Apothecary ware represents an amazing record of historical pharmacies. It evokes a time when pharmacies were more than just a place to buy cold medicine; they were a place of social gathering, where friends could meet to enjoy a fizzy phosphate for a nickel. The History of Pharmacy Museum has thousands of apothecary jars and bottles, most of which date back to the late-19th and early-20th centuries. These vessels come from pharmacies and apothecary shops all over the nation and serve as a physical, tangible connection to the past.
Author Mary Bogard (1983) writes, “Enamelled glass vessels were being made in Europe in the 15th century by the Venetians, and in the 16th century by German glassmakers.” By the 17th century, German bottles were being used as pharmaceutical shelfware. The earliest of these German apothecary vessels were hand-blown glass, green in color and round in shape, and bore enamel labels with red and black iconography to identify their contents.
Over the next two centuries, these jars grew in popularity, eventually becoming the standard for apothecaries worldwide. As the glassware fell into common use, different designs, shapes, and patterns began to emerge.
Beautiful and intricate, apothecary glassware served two primary purposes: storage and display. It provided a practical means of material storage, but its ornate designs simultaneously made it attractive and decorative. One can imagine a dimly lit apothecary shop illuminated with the warm, inviting glow of a whole wall of sparkling glass. Mostly in the form of round or square bottles, these glassware pieces were usually transparent and colorless. Occasionally, they would be tinted (tinted bottles were generally used to store light-sensitive materials), most commonly an amber color, less commonly blue or green.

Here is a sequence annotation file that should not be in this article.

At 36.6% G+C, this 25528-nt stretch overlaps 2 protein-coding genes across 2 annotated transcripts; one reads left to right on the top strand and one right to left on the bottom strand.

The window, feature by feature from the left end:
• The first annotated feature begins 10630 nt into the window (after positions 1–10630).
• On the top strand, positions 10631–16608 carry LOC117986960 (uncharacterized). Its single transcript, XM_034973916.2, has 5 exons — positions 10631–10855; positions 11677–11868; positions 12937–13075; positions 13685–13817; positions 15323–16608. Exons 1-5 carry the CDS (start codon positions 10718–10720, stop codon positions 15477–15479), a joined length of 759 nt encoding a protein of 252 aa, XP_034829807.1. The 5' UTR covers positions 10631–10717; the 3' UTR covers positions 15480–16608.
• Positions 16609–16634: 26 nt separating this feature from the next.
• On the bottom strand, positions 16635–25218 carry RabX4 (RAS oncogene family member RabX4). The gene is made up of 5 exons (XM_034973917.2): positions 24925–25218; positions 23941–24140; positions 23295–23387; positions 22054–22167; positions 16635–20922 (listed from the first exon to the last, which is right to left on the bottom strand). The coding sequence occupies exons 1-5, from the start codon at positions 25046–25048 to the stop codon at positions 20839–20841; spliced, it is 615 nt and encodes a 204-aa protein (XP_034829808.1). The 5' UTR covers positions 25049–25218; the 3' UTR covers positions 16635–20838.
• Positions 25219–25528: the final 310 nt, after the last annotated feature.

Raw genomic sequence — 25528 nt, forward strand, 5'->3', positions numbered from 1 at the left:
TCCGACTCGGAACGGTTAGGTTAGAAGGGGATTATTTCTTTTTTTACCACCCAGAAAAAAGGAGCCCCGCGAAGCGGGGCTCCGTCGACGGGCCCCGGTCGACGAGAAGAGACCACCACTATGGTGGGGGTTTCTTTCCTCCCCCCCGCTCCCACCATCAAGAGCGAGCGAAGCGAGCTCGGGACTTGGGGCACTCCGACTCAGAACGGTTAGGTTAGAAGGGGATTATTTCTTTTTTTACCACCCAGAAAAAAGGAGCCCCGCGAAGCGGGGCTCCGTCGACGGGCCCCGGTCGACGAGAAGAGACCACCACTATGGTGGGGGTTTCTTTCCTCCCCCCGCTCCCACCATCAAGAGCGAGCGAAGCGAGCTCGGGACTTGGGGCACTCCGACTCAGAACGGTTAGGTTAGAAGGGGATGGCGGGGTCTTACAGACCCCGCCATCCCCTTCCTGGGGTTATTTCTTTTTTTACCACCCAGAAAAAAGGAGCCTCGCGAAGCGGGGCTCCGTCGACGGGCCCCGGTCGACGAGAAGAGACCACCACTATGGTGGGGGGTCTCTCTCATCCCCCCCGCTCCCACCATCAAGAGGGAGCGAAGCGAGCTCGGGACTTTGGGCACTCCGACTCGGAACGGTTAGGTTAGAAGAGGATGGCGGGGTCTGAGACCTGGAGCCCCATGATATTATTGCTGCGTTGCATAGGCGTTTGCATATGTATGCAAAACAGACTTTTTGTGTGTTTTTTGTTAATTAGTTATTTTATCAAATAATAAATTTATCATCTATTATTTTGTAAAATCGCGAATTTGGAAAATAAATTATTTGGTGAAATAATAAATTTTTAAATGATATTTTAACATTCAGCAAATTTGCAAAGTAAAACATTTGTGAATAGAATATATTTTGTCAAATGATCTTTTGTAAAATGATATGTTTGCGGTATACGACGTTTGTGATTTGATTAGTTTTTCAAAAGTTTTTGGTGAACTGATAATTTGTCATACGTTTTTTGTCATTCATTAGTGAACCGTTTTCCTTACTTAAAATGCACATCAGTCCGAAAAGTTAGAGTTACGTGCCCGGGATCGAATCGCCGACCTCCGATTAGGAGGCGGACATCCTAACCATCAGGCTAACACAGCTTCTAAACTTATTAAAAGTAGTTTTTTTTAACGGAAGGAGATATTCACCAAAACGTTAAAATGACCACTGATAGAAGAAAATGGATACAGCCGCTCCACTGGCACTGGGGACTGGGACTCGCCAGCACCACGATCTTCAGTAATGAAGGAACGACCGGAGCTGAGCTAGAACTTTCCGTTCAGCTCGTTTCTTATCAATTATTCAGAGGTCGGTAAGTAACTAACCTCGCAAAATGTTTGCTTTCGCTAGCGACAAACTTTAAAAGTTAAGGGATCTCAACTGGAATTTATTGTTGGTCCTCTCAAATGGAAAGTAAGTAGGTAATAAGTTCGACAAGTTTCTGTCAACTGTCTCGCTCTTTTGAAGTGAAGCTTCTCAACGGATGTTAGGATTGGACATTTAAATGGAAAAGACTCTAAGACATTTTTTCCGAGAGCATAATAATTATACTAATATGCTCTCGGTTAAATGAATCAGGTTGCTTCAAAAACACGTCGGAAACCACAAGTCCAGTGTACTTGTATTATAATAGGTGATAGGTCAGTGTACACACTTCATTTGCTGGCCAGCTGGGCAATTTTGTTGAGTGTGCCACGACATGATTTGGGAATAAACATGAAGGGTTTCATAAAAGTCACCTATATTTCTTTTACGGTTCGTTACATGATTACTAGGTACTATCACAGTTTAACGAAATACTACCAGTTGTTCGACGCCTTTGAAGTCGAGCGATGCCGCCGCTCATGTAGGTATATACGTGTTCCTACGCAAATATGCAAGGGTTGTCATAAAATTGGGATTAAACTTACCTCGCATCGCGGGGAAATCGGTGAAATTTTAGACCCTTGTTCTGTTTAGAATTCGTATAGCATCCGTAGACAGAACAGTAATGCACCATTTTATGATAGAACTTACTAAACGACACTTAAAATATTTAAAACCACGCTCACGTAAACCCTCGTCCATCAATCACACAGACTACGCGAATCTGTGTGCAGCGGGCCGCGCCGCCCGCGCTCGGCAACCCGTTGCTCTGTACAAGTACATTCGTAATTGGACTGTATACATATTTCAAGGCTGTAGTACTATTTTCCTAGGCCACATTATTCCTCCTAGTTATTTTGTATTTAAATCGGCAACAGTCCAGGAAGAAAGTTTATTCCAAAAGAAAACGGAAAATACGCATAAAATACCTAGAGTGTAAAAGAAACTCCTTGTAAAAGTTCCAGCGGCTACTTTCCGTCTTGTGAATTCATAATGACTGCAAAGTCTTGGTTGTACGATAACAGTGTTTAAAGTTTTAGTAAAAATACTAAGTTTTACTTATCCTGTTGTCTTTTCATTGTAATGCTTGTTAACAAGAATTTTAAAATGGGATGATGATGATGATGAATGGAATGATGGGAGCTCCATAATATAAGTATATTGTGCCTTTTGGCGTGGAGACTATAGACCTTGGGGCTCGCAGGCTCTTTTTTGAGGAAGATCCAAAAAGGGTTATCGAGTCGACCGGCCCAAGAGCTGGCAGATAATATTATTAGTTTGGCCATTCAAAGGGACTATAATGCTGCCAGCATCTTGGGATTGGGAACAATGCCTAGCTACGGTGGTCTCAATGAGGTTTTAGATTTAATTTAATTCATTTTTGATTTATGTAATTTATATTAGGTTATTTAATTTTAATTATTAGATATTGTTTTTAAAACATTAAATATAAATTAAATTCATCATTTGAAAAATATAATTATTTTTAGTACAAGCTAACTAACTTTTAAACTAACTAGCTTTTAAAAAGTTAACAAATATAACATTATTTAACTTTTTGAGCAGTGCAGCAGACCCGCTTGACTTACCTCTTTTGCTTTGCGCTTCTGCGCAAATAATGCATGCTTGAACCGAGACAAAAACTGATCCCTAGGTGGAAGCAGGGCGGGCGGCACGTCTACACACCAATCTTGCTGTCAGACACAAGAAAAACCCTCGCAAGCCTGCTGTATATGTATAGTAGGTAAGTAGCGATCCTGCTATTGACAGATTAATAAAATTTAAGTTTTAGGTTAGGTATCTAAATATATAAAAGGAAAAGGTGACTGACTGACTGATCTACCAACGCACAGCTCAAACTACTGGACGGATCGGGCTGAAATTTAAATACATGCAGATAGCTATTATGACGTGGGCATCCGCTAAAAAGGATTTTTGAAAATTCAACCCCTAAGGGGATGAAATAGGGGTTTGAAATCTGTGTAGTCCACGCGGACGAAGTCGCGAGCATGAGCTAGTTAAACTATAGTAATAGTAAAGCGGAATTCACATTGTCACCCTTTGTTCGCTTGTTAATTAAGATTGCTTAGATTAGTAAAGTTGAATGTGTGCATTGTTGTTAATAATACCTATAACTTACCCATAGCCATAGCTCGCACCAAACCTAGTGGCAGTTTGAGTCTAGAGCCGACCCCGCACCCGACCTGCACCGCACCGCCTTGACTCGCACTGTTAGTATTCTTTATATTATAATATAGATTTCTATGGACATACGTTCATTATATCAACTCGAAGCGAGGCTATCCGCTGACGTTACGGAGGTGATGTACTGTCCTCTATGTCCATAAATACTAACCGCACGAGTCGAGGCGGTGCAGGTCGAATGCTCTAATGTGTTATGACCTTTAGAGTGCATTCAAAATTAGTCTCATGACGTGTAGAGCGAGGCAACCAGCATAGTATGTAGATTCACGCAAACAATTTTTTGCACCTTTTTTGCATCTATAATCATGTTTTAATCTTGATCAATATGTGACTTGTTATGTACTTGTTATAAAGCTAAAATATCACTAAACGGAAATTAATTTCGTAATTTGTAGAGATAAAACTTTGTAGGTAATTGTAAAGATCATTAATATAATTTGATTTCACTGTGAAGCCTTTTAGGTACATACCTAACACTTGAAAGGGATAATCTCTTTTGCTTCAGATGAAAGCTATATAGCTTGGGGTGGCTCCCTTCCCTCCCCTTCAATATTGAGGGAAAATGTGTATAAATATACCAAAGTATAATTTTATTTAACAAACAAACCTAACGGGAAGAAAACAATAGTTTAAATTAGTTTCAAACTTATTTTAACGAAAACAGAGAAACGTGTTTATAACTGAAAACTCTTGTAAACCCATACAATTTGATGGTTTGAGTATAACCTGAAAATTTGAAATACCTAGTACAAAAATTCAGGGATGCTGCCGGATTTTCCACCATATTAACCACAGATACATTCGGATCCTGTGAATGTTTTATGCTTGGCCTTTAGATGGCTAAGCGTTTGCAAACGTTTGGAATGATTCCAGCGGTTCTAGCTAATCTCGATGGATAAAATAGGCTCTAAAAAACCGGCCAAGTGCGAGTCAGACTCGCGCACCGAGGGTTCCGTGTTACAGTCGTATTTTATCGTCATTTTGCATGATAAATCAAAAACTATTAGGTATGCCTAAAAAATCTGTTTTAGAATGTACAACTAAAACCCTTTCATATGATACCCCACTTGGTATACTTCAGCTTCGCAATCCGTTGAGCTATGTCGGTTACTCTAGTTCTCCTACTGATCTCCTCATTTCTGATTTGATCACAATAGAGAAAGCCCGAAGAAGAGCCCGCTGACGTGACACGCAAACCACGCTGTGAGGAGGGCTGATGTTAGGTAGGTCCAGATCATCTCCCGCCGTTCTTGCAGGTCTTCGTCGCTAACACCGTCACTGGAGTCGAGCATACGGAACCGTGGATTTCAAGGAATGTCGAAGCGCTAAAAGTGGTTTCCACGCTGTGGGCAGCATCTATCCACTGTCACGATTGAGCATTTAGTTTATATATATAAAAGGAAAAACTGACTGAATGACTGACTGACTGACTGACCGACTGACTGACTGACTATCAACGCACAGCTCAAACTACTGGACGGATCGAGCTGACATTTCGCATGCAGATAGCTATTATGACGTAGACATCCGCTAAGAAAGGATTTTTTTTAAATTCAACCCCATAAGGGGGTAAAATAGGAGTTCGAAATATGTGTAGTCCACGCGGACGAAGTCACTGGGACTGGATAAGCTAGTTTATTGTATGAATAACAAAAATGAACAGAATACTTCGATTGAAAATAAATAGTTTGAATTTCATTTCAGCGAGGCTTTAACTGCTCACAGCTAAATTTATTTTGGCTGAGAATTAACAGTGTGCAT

So-called “salt mouth” (wide-mouthed) bottles would be used for dispensing solid materials, while “tincture” (narrow-mouthed) bottles would be used for dispensing liquids, to ensure accuracy. The term “salt mouth” probably originated in the mid-1720s, when Guy’s Hospital in London purchased a large amount of glassware. Historical records indicate that this order included “pints wide mouth for salts.” Almost 50 years later, John Day and Co. listed “salt-mouthed rounds” glassware in their catalogue. In 1798, the term “tincture” was used to refer to narrow-mouthed bottles in a newspaper advertisement by a New Jersey glass manufacturer. Druggists Temple and Smith are recorded to have purchased both “salt mouths” and “tinctures” in 1818.
By the 18th century, labels began to be painted directly onto apothecary glassware. Painted labels were some of the first to use the gold leaf technique, a method used for decades thereafter. Other, simpler labels were made of paper, which was in turn varnished onto the glass. The 1850s saw the significant innovation of the glass label. William Bisseker of Birmingham patented the glass label, which was molded to fit the surface of the bottle or inserted into an indentation within the bottle’s surface to make the label flush with the bottle. The History of Pharmacy Museum has several unlabeled bottles that show this indentation. When, Bisseker lost his patent, the idea for glass labels fell into public domain.
Apothecary shelf bottles usually had ground glass stoppers. Both the stopper and the inside of the jar’s mouth would be sanded to form a tight seal. They served their obvious practical purpose of keeping materials inside the jars, but like the jars themselves, they were also often ornate and decorative.
Apothecary glassware would have adorned the inside of an old-time pharmacy. It would have acted as more than simple storage; it would have truly been a central fixture of the store, a sort of “shop furniture.” Imagine a pharmacist using ingredients from several of these special bottles to create a personalized compound for a patron! The sight of hundreds of twinkling glass bottles would have been truly striking. Today, these vessels serve to remind us of where pharmacy has been. They harken back to the bygone days of the apothecary shop and echo the unique history of pharmacy.
Bogard, Mary. "The Celebrated Glass Label." Pharmacy In History 28.1 (1986): 34-39. Print.